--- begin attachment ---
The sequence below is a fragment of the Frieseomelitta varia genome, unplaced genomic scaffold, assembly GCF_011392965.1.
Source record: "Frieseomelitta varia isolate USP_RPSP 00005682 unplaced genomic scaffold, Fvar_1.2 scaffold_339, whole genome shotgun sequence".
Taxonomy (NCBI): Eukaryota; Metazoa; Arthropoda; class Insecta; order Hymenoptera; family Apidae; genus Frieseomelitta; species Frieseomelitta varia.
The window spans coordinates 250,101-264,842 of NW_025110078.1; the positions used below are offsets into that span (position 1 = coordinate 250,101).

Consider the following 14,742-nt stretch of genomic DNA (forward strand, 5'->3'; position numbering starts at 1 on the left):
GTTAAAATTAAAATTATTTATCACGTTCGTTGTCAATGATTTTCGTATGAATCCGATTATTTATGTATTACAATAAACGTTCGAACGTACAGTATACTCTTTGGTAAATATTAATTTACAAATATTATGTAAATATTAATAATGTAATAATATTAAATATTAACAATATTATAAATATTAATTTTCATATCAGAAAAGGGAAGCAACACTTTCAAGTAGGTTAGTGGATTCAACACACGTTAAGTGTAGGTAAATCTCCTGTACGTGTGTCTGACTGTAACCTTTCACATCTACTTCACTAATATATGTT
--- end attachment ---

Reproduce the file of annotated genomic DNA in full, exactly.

The sequence below is a fragment of the Frieseomelitta varia genome, unplaced genomic scaffold, assembly GCF_011392965.1.
Source record: "Frieseomelitta varia isolate USP_RPSP 00005682 unplaced genomic scaffold, Fvar_1.2 scaffold_339, whole genome shotgun sequence".
Taxonomy (NCBI): Eukaryota; Metazoa; Arthropoda; class Insecta; order Hymenoptera; family Apidae; genus Frieseomelitta; species Frieseomelitta varia.
The window spans coordinates 250,101-264,842 of NW_025110078.1; the positions used below are offsets into that span (position 1 = coordinate 250,101).

Consider the following 14,742-nt stretch of genomic DNA (forward strand, 5'->3'; position numbering starts at 1 on the left):
GTTAAAATTAAAATTATTTATCACGTTCGTTGTCAATGATTTTCGTATGAATCCGATTATTTATGTATTACAATAAACGTTCGAACGTACAGTATACTCTTTGGTAAATATTAATTTACAAATATTATGTAAATATTAATAATGTAATAATATTAAATATTAACAATATTATAAATATTAATTTTCATATCAGAAAAGGGAAGCAACACTTTCAAGTAGGTTAGTGGATTCAACACACGTTAAGTGTAGGTAAATCTCCTGTACGTGTGTCTGACTGTAACCTTTCACATCTACTTCACTAATATATGTT